Scratch files are marked as temporary and delete of close, so we don’t actually incur a high I/O cost when we create new ones, and it typically only when we have very high workload of both reads and writes that we see the need to create new scratch files.This tend to be drastically cheaper than trying to do compaction, and it actually work in all cases, while compaction can fail in many cases.

You might have noticed an issue with the whole system. We can only move pages from the scratch file to the data file if it was modified by a transaction that is older than the oldest current transaction. That means that a long running read transaction can stall the entire process. This typically is only a problem when we are seeing very high write usage as well as very long read transactions, which pushes the envelope on the size of the scratch buffer but at the same time doesn’t allow to clean it.

Indeed, using Voron, you are typically aware on the need to close transactions in a reasonable timeframe. Within RavenDB, there are very few places where a transaction can span a long time (streaming is pretty much the only case in which we’ll allow it, and it is documented that if you have a very long streaming request, that push memory usage on the server up because we can’t clean the transaction). In practice, even transactions that takes multiple minutes are fine under moderate write load, because there is enough capacity to handle it.

time to read 5 min | 804 words

I talked about the different aspects of building a database engine in detail in the past month or so. But I tried to talk about each topic independently, so it will make sense. The problem is that in the real world, there are actually quite a lot of related stuff that impact on one another. This series of posts is meant to tie everything together, so you’ll have a better understanding how the design decisions in one place being affected by the requirement in somewhere that seems utterly unrelated.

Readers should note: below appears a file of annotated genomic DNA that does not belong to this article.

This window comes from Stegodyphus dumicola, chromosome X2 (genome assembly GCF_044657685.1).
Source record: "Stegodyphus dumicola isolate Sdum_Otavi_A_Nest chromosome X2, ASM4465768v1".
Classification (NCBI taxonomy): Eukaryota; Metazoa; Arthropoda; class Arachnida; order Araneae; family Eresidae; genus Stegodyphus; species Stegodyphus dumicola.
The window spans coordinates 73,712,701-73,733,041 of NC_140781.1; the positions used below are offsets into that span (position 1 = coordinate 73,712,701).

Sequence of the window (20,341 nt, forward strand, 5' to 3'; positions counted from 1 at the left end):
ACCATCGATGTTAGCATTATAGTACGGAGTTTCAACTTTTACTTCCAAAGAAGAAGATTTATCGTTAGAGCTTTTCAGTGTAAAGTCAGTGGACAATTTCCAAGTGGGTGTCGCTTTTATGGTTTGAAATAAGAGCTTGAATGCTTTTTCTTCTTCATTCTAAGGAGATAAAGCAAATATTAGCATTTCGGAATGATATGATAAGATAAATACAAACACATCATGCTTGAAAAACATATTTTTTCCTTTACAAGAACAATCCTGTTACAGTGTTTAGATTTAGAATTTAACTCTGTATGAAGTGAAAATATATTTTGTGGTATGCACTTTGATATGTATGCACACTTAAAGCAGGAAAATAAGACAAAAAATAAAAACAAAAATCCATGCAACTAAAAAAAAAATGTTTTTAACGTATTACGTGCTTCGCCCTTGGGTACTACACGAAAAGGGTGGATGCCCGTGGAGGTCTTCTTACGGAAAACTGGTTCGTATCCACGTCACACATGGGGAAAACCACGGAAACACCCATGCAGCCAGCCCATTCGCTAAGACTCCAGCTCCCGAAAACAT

Before we can talk about the implementation details, let us see what we are trying to achieve. Voron is:

  • High performance.
  • Single write, multiple readers (MVCC)
  • Fully ACID

In this post, I’m not going to talk about the data model, or how we sort it, or anything like that. No, we are at a much lower level than that. We are at how we access the raw data pages and manage them.

There are actually multiple players involved here. We have the journal for durability of writes, we have the data file to store the data, the scratch file to implement Multi Versioning Concurrency Control and the Page Translation Tables to provide snapshot isolation for concurrent transactions.

The  design of Voron is immensely simplified by the fact that we choose to go with a single writer model. We share this design decision with other databases engines such as LMDB, LevelDB, RocksDB, etc. Concurrent write transactions are much more complex and require a lot more effort, and you still have the serialization at the journal level, although I explored multiple ways around it. With Voron, we decided to go with a single write transaction for the simplicity, and then implemented transaction merging on top of that, which give us a tremendous performance boost in high load scenarios.

But let us talk about MVCC. The idea is that we have concurrent versions of the data, so each transaction has a snapshot of the entire database and can operate on that without fear of write transactions modifying data while it is running. Let us explore how this works when the database starts.